Musk Says Gates Has “No Clue” When it Comes to Electric Vehicles

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Big Tech’s billionaires are beefing.

This weekend, the world’s fourth-richest man, Elon Musk, cast doubt on the superior knowledge of the world’s second-richest man, Bill Gates. After Gates suggested that electric trucks were not feasible replacements for long-haul petroleum-powered vehicles, Musk tweeted that the Microsoft founder “has no clue.”

Big and Heavy

Musk’s clap-back was in response to an August blog post written by Gates. In the post, the computer scientist-turned-philanthropist explained why he was skeptical that electric vehicles would be able to make long-distance treks. In short, Gates says, “batteries are big and heavy.”

“Even with big breakthroughs in battery technology, electric vehicles will probably never be a practical solution for things like 18-wheelers, cargo ships, and passenger jets,” Gates writes. “Electricity works when you need to cover short distances, but we need a different solution for heavy, long-haul vehicles.”

Instead, Gates suggests that automakers invest in “cheap, alternative fuels,” like biofuels, that could replace the use of gasoline and would do less harm to the environment than fossil fuels. Still, he credited some of the world’s esteemed car manufacturers for their advancements in building electric vehicles. By name, he lauded Ford, GM, Rivian, and Bollinger for their work on electric, eco-friendly vehicles. Notably absent from that list was Tesla, the EV giant founded and controlled by Elon Musk.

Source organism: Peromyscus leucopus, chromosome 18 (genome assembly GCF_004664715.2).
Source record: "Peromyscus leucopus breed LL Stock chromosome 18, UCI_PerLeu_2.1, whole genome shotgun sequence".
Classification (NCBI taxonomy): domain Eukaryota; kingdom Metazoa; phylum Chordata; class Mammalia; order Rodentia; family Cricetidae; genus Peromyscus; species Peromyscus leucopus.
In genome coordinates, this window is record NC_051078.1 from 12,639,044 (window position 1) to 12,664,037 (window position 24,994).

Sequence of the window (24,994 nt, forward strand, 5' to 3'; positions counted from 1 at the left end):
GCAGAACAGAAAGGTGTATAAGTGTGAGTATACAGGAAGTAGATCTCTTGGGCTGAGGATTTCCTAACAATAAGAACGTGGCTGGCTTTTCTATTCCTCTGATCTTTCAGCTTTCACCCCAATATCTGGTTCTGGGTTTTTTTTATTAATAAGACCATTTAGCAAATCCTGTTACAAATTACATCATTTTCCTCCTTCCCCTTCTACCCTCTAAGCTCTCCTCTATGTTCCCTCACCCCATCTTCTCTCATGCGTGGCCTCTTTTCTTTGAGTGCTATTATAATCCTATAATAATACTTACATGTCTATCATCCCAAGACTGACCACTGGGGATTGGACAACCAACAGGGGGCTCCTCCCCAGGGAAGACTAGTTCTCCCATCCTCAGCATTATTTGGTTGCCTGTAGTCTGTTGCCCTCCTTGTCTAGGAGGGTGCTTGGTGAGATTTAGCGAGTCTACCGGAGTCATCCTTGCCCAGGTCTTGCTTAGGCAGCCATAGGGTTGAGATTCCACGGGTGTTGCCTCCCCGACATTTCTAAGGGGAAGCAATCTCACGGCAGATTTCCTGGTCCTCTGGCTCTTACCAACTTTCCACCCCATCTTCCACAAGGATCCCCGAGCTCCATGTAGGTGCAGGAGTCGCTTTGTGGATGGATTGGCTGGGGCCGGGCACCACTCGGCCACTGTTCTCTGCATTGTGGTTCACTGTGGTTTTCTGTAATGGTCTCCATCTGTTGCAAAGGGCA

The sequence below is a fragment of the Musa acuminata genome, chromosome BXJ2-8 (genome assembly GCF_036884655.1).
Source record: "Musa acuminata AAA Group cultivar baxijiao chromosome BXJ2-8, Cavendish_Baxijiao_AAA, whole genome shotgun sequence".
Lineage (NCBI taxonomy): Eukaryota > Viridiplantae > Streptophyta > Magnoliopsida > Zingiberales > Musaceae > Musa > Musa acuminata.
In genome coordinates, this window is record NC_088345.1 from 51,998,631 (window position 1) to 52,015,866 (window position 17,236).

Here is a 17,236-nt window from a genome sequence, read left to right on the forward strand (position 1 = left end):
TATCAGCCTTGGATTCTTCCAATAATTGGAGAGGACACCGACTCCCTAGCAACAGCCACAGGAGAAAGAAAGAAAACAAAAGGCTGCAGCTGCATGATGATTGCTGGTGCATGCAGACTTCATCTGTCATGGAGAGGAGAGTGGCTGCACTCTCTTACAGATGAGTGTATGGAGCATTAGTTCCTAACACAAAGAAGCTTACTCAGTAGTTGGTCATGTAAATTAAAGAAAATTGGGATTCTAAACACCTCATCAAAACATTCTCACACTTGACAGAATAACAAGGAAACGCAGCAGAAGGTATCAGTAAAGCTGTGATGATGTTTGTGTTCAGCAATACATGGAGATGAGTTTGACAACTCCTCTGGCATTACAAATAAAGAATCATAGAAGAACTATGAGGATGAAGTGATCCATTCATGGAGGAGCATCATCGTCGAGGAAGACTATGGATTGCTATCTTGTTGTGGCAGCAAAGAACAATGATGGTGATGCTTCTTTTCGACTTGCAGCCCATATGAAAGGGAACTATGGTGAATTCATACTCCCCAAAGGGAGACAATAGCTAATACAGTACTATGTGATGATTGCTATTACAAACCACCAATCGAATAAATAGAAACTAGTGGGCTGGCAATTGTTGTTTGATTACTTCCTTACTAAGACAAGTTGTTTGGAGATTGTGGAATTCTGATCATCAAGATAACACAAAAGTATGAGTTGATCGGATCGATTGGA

No Braking for Tesla

Musk’s recent pass at Gates is not the first time the two tech tycoons have publicly aired their distaste for one another. In February, Musk tweeted that he found conversations with Gates to be “underwhelming.” The swipe came after Gates revealed in an interview that he had purchased an electric Porsche Taycan instead of a Tesla.

Still, none of this is enough to slow down Tesla’s line of electric pickup trucks. The company unveiled plans for the Cybertruck last year, their first-ever, all-electric pickup.  Tesla now says that it will begin production on the Cybertruck in late 2021.

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